Wednesday, November 4, 2009

Constantine Cavafy

Since I will be on vacation in Greece and Turkey while this is posted, it seems fitting to include a poet writing in Greek. Constantine Cavafy was of Greek Orthodox heritage and spent most of his life in Alexandria.

Cavafy is much admired, but I have a hard time warming up him. I find his poetry rather inert. Many of his poems are set in historical Greece and Rome. The juxtaposition between the classical settings and the contemporary milieu in which he wrote ought to create its own frisson, but instead, the words meander listlessly across the page. This might, of course, be a weakness in the translations and not in what Cavafy himself wrote.

Cavafy’s lesser poems are resoundingly corny, which I find a touch reassuring. Who among us doesn’t have some godawful poem about, I don’t know dew-touched flowers crammed into the back corner of our desks?

I rather like this poem, though I don’t think it’s among his most famous.

“The Rest I Will Tell to Those Down to Hades”

“Indeed,” said the proconsul, closing the book,
“this line is beautiful and very true.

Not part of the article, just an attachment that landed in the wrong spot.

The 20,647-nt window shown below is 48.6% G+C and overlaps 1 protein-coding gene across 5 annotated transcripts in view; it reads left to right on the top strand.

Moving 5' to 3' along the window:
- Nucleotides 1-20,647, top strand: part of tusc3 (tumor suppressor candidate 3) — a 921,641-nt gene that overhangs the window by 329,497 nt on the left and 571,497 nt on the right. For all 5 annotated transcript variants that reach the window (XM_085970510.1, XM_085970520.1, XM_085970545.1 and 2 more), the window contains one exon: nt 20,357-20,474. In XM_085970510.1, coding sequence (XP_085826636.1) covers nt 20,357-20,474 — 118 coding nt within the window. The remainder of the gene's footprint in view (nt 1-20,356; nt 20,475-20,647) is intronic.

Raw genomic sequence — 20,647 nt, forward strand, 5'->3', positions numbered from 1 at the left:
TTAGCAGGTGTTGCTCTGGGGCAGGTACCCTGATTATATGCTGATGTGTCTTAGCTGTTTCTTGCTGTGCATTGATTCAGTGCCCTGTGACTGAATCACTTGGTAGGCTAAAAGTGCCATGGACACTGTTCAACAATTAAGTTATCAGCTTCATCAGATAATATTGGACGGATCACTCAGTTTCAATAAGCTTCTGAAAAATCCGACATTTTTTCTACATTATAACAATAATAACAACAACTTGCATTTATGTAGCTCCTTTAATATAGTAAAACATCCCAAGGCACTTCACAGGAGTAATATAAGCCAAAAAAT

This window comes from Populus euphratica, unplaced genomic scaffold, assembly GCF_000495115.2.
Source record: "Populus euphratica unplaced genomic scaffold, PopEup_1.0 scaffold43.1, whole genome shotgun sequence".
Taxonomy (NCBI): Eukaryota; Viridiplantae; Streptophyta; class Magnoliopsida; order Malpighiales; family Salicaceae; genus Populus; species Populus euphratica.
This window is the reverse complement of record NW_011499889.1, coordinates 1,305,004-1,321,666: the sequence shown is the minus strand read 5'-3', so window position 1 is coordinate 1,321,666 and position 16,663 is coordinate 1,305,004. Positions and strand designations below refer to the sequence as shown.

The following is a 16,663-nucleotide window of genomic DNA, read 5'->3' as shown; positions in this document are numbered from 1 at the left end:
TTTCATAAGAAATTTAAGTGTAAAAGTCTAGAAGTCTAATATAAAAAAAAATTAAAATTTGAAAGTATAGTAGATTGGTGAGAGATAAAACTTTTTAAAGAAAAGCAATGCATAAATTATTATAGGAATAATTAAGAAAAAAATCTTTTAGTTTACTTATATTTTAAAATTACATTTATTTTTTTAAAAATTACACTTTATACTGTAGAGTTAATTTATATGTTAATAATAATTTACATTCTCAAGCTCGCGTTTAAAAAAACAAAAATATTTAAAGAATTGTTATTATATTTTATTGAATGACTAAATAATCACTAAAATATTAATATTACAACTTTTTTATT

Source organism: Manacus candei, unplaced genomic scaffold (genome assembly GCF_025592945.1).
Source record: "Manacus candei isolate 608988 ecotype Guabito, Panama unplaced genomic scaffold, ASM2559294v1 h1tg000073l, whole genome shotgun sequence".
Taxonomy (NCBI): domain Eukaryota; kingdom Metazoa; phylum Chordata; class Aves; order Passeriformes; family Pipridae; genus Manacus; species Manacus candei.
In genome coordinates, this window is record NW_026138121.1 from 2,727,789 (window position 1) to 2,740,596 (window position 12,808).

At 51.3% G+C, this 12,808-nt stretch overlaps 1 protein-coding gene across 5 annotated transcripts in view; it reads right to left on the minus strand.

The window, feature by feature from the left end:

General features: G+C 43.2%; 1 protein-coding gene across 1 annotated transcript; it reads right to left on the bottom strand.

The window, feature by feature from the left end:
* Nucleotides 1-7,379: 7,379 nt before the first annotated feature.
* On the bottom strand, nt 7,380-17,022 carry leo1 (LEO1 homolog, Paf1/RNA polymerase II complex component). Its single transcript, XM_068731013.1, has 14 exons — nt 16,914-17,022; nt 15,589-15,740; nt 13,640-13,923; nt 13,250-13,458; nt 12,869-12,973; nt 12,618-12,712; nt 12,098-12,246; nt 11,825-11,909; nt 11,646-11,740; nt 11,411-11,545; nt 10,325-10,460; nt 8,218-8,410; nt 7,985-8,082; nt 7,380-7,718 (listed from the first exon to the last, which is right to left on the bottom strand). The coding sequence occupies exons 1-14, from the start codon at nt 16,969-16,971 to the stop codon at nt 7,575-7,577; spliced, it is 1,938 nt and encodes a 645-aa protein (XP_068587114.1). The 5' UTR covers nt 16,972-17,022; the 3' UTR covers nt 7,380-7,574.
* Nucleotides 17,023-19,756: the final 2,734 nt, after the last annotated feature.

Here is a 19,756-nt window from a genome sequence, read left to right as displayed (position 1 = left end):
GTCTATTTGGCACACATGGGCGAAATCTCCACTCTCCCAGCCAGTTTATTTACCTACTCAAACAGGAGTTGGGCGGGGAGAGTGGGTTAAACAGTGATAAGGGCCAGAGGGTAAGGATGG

Sophocles wrote it in a deeply philosophic mood.
How much we’ll tell down there, how much,
and how very different we’ll appear.
What we protect here like sleepless guards,
wounds and secrets locked inside us,
protect with such great anxiety day after day,
we’ll disclose freely and clearly down there.”

“You might add,” said the sophist, half smiling,
“if they talk about things like that down there,
if they bother about them any more.”

Translated by Edmund Keeley and Philip Sherrard

I own the Keeley/Sherrard translation. I haven’t read this new translation by Daniel Mendelsohn, but it’s reputed to be very good; I really love Mendelsohn’s prose nonfiction.

Cavafy on Wikipedia

Cavafy on

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